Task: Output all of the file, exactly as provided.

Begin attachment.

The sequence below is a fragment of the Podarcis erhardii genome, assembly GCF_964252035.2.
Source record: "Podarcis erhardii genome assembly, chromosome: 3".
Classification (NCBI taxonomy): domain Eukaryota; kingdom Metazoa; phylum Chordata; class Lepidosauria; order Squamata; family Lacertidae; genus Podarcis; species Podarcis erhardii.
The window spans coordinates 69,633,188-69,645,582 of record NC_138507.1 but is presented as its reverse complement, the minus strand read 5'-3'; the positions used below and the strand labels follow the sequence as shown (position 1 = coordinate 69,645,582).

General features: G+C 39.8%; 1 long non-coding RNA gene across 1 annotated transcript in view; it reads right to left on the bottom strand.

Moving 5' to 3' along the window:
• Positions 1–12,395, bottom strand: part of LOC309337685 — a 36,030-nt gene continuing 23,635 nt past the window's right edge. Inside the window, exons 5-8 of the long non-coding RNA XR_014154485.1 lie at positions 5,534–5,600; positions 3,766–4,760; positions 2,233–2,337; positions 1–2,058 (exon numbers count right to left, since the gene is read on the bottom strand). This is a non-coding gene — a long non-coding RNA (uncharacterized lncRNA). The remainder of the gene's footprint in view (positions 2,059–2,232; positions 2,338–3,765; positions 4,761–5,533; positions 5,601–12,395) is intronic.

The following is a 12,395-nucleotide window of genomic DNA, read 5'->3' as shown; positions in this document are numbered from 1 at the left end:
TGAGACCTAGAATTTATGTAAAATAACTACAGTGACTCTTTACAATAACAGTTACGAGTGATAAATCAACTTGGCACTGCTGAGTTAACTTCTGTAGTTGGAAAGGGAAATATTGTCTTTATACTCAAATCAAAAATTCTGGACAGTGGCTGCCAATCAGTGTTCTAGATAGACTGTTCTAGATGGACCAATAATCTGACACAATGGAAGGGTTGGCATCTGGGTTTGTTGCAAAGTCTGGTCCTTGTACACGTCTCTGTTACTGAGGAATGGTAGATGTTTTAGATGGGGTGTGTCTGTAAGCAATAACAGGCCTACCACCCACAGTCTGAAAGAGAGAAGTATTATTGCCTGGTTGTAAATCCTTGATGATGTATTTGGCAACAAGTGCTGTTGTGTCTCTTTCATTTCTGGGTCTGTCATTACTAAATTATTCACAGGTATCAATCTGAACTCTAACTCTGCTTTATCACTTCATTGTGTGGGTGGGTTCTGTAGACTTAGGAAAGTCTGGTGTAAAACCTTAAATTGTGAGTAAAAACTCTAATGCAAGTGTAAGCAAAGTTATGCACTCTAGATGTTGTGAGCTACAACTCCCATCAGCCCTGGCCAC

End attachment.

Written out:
The sequence below is a fragment of the Podarcis erhardii genome, assembly GCF_964252035.2.
Source record: "Podarcis erhardii genome assembly, chromosome: 3".
Classification (NCBI taxonomy): domain Eukaryota; kingdom Metazoa; phylum Chordata; class Lepidosauria; order Squamata; family Lacertidae; genus Podarcis; species Podarcis erhardii.
The window spans coordinates 69,633,188-69,645,582 of record NC_138507.1 but is presented as its reverse complement, the minus strand read 5'-3'; the positions used below and the strand labels follow the sequence as shown (position 1 = coordinate 69,645,582).

General features: G+C 39.8%; 1 long non-coding RNA gene across 1 annotated transcript in view; it reads right to left on the bottom strand.

Moving 5' to 3' along the window:
• Positions 1–12,395, bottom strand: part of LOC309337685 — a 36,030-nt gene continuing 23,635 nt past the window's right edge. Inside the window, exons 5-8 of the long non-coding RNA XR_014154485.1 lie at positions 5,534–5,600; positions 3,766–4,760; positions 2,233–2,337; positions 1–2,058 (exon numbers count right to left, since the gene is read on the bottom strand). This is a non-coding gene — a long non-coding RNA (uncharacterized lncRNA). The remainder of the gene's footprint in view (positions 2,059–2,232; positions 2,338–3,765; positions 4,761–5,533; positions 5,601–12,395) is intronic.

The following is a 12,395-nucleotide window of genomic DNA, read 5'->3' as shown; positions in this document are numbered from 1 at the left end:
TGAGACCTAGAATTTATGTAAAATAACTACAGTGACTCTTTACAATAACAGTTACGAGTGATAAATCAACTTGGCACTGCTGAGTTAACTTCTGTAGTTGGAAAGGGAAATATTGTCTTTATACTCAAATCAAAAATTCTGGACAGTGGCTGCCAATCAGTGTTCTAGATAGACTGTTCTAGATGGACCAATAATCTGACACAATGGAAGGGTTGGCATCTGGGTTTGTTGCAAAGTCTGGTCCTTGTACACGTCTCTGTTACTGAGGAATGGTAGATGTTTTAGATGGGGTGTGTCTGTAAGCAATAACAGGCCTACCACCCACAGTCTGAAAGAGAGAAGTATTATTGCCTGGTTGTAAATCCTTGATGATGTATTTGGCAACAAGTGCTGTTGTGTCTCTTTCATTTCTGGGTCTGTCATTACTAAATTATTCACAGGTATCAATCTGAACTCTAACTCTGCTTTATCACTTCATTGTGTGGGTGGGTTCTGTAGACTTAGGAAAGTCTGGTGTAAAACCTTAAATTGTGAGTAAAAACTCTAATGCAAGTGTAAGCAAAGTTATGCACTCTAGATGTTGTGAGCTACAACTCCCATCAGCCCTGGCCAC